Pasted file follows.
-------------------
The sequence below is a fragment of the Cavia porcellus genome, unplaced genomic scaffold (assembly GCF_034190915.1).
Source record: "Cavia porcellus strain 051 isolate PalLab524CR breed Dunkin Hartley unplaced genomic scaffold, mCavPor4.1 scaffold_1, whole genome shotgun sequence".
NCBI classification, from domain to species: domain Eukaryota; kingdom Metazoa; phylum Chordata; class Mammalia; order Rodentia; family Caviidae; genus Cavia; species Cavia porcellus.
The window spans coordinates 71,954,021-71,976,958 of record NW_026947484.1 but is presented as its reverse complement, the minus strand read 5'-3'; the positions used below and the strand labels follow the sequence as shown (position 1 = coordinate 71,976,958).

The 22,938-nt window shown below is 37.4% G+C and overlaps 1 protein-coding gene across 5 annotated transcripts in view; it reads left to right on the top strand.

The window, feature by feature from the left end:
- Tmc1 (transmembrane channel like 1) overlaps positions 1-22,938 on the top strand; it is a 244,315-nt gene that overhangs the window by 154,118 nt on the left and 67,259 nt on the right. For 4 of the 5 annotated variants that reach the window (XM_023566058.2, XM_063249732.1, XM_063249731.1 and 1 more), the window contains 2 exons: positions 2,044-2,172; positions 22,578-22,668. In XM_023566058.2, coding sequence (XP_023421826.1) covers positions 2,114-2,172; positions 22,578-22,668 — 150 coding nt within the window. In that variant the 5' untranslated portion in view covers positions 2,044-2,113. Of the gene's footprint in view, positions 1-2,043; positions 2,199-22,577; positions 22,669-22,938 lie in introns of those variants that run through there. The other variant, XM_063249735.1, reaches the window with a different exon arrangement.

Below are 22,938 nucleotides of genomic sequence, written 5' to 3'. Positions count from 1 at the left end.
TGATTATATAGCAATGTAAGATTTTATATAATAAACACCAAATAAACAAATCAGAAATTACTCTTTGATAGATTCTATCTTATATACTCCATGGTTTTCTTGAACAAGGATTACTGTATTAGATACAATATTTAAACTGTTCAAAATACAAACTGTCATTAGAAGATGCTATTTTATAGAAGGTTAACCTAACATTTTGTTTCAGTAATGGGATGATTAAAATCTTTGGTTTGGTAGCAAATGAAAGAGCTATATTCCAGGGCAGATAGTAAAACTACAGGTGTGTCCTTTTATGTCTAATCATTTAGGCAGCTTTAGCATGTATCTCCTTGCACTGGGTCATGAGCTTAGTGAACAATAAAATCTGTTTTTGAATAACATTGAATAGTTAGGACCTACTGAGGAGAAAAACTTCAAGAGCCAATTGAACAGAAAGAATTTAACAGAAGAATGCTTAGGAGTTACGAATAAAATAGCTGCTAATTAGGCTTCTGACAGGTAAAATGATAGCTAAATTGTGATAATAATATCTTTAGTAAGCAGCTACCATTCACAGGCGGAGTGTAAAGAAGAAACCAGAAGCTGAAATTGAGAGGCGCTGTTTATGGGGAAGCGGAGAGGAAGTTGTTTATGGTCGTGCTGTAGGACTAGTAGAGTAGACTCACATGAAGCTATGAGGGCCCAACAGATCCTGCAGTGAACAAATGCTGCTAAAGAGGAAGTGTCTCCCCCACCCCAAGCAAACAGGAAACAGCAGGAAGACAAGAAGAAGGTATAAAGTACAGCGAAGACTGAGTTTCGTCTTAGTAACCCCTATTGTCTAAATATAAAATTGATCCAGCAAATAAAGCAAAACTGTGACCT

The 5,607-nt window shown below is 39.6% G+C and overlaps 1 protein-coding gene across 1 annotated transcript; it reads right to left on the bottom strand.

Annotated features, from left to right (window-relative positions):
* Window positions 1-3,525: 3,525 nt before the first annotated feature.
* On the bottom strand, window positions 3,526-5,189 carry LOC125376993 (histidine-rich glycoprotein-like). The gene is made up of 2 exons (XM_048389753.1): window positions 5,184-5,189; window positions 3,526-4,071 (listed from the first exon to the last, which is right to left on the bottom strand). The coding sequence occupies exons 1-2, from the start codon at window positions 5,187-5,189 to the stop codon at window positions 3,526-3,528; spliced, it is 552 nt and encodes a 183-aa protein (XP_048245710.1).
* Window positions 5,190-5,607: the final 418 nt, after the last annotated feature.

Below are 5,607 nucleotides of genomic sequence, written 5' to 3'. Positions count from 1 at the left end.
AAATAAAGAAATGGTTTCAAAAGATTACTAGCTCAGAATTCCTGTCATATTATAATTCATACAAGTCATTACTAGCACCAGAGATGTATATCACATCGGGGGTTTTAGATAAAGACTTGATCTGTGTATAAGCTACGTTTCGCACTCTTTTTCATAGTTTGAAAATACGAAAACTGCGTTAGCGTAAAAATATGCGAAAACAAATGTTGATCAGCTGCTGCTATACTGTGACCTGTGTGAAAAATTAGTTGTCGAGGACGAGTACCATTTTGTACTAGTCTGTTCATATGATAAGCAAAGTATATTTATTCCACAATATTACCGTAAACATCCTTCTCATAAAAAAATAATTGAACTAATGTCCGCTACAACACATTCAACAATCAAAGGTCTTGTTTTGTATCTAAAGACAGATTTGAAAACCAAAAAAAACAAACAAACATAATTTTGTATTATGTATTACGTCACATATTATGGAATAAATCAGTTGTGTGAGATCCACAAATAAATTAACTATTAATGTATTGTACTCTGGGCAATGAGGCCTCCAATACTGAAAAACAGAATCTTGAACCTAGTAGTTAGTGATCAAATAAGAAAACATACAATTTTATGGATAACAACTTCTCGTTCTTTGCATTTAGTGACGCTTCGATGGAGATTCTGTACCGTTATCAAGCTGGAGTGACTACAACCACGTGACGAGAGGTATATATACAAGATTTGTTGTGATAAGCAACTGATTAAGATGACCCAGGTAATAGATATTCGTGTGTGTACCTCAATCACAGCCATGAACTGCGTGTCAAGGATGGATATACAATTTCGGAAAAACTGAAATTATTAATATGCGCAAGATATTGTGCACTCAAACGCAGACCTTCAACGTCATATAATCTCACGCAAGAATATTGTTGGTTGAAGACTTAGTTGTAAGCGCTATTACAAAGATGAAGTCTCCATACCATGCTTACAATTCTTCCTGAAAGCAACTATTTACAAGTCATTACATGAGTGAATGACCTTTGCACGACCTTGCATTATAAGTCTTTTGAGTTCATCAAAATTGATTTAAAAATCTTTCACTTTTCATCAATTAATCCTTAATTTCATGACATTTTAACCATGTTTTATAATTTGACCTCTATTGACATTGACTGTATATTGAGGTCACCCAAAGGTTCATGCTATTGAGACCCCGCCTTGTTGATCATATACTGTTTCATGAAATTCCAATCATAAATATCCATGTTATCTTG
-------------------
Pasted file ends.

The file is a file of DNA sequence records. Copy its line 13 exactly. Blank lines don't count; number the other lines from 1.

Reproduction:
* On the bottom strand, window positions 3,526-5,189 carry LOC125376993 (histidine-rich glycoprotein-like). The gene is made up of 2 exons (XM_048389753.1): window positions 5,184-5,189; window positions 3,526-4,071 (listed from the first exon to the last, which is right to left on the bottom strand). The coding sequence occupies exons 1-2, from the start codon at window positions 5,187-5,189 to the stop codon at window positions 3,526-3,528; spliced, it is 552 nt and encodes a 183-aa protein (XP_048245710.1).